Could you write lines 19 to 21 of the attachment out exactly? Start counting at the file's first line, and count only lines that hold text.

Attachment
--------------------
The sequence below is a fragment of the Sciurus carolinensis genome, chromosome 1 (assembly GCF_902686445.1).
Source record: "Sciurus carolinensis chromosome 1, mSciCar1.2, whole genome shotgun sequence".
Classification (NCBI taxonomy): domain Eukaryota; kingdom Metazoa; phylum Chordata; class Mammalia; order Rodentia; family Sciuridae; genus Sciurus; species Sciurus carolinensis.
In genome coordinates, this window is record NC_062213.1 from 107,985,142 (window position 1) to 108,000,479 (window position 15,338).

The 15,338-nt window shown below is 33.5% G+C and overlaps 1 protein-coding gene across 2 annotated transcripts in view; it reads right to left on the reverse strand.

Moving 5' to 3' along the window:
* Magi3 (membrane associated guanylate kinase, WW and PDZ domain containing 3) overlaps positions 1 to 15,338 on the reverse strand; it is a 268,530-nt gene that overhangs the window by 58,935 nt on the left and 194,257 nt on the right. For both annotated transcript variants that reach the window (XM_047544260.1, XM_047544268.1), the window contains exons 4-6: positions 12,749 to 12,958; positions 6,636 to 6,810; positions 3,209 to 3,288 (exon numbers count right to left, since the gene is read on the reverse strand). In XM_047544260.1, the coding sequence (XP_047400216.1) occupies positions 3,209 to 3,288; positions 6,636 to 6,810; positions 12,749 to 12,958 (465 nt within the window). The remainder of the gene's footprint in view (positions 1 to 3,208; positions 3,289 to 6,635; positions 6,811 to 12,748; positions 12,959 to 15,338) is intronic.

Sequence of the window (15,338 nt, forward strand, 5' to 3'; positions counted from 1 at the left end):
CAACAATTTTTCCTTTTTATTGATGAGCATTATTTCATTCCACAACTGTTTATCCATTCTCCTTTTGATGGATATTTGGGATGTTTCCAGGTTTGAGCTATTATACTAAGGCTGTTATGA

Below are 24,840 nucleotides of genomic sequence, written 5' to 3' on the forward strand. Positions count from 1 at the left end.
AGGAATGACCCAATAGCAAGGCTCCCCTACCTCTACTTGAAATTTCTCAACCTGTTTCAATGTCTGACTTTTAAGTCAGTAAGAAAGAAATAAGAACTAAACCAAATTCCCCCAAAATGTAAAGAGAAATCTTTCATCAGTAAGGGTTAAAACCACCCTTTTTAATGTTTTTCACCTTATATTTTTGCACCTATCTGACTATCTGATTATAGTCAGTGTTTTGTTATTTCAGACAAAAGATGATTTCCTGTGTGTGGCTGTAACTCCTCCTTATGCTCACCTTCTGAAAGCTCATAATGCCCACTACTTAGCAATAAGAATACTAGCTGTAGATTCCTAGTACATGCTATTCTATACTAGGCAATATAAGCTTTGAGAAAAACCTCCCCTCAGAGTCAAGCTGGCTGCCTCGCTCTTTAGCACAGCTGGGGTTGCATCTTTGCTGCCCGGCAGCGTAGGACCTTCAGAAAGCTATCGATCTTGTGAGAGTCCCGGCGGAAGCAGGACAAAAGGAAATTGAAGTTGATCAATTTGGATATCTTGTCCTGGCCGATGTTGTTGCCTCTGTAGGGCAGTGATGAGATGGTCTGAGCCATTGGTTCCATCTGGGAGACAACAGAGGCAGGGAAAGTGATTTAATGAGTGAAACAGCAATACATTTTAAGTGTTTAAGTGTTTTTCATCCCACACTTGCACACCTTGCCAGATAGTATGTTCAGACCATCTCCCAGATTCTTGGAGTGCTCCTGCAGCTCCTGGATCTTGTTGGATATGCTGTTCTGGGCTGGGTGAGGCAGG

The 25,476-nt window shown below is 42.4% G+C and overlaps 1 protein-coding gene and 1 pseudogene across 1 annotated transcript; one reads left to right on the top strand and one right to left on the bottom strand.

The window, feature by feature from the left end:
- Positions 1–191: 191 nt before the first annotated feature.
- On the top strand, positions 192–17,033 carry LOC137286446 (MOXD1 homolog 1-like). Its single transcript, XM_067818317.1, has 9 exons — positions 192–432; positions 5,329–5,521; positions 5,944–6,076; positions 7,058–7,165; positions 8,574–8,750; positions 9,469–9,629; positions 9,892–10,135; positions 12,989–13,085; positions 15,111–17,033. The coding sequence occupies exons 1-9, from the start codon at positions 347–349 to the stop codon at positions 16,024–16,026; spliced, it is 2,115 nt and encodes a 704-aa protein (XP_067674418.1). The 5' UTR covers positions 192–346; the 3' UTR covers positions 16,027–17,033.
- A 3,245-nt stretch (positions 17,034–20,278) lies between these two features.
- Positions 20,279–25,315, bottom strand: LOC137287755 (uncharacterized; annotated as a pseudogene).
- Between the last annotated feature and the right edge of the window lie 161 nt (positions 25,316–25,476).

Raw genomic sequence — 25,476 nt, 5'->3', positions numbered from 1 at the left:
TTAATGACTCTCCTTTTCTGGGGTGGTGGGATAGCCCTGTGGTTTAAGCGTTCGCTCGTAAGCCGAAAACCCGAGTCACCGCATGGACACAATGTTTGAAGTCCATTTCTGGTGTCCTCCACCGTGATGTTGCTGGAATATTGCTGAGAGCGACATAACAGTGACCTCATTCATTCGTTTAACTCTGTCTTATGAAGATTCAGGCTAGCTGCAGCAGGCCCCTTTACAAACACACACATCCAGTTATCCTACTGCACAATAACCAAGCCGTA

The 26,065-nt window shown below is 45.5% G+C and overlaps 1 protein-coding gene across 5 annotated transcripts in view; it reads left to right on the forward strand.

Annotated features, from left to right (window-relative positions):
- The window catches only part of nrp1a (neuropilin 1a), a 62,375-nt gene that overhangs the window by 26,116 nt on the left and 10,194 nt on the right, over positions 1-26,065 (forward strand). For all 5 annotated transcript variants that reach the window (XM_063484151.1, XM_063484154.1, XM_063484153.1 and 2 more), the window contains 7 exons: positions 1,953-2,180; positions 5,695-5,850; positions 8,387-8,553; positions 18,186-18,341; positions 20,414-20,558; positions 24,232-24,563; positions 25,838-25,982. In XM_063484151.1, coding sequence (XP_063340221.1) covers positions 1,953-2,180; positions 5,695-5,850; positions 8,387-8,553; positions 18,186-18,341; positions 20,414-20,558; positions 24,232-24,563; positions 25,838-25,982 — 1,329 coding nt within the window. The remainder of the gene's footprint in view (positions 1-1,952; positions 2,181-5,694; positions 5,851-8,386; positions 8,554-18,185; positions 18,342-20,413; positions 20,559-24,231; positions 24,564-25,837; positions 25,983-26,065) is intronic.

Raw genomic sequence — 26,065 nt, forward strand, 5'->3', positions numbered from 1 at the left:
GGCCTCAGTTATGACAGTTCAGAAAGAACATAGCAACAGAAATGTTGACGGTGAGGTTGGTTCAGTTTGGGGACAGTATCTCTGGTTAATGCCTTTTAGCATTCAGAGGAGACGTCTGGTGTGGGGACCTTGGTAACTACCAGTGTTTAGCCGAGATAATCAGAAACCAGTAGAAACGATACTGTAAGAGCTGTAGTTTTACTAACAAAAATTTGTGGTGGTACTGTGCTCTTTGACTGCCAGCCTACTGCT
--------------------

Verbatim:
Raw genomic sequence — 25,476 nt, 5'->3', positions numbered from 1 at the left:
TTAATGACTCTCCTTTTCTGGGGTGGTGGGATAGCCCTGTGGTTTAAGCGTTCGCTCGTAAGCCGAAAACCCGAGTCACCGCATGGACACAATGTTTGAAGTCCATTTCTGGTGTCCTCCACCGTGATGTTGCTGGAATATTGCTGAGAGCGACATAACAGTGACCTCATTCATTCGTTTAACTCTGTCTTATGAAGATTCAGGCTAGCTGCAGCAGGCCCCTTTACAAACACACACATCCAGTTATCCTACTGCACAATAACCAAGCCGTA

The 26,065-nt window shown below is 45.5% G+C and overlaps 1 protein-coding gene across 5 annotated transcripts in view; it reads left to right on the forward strand.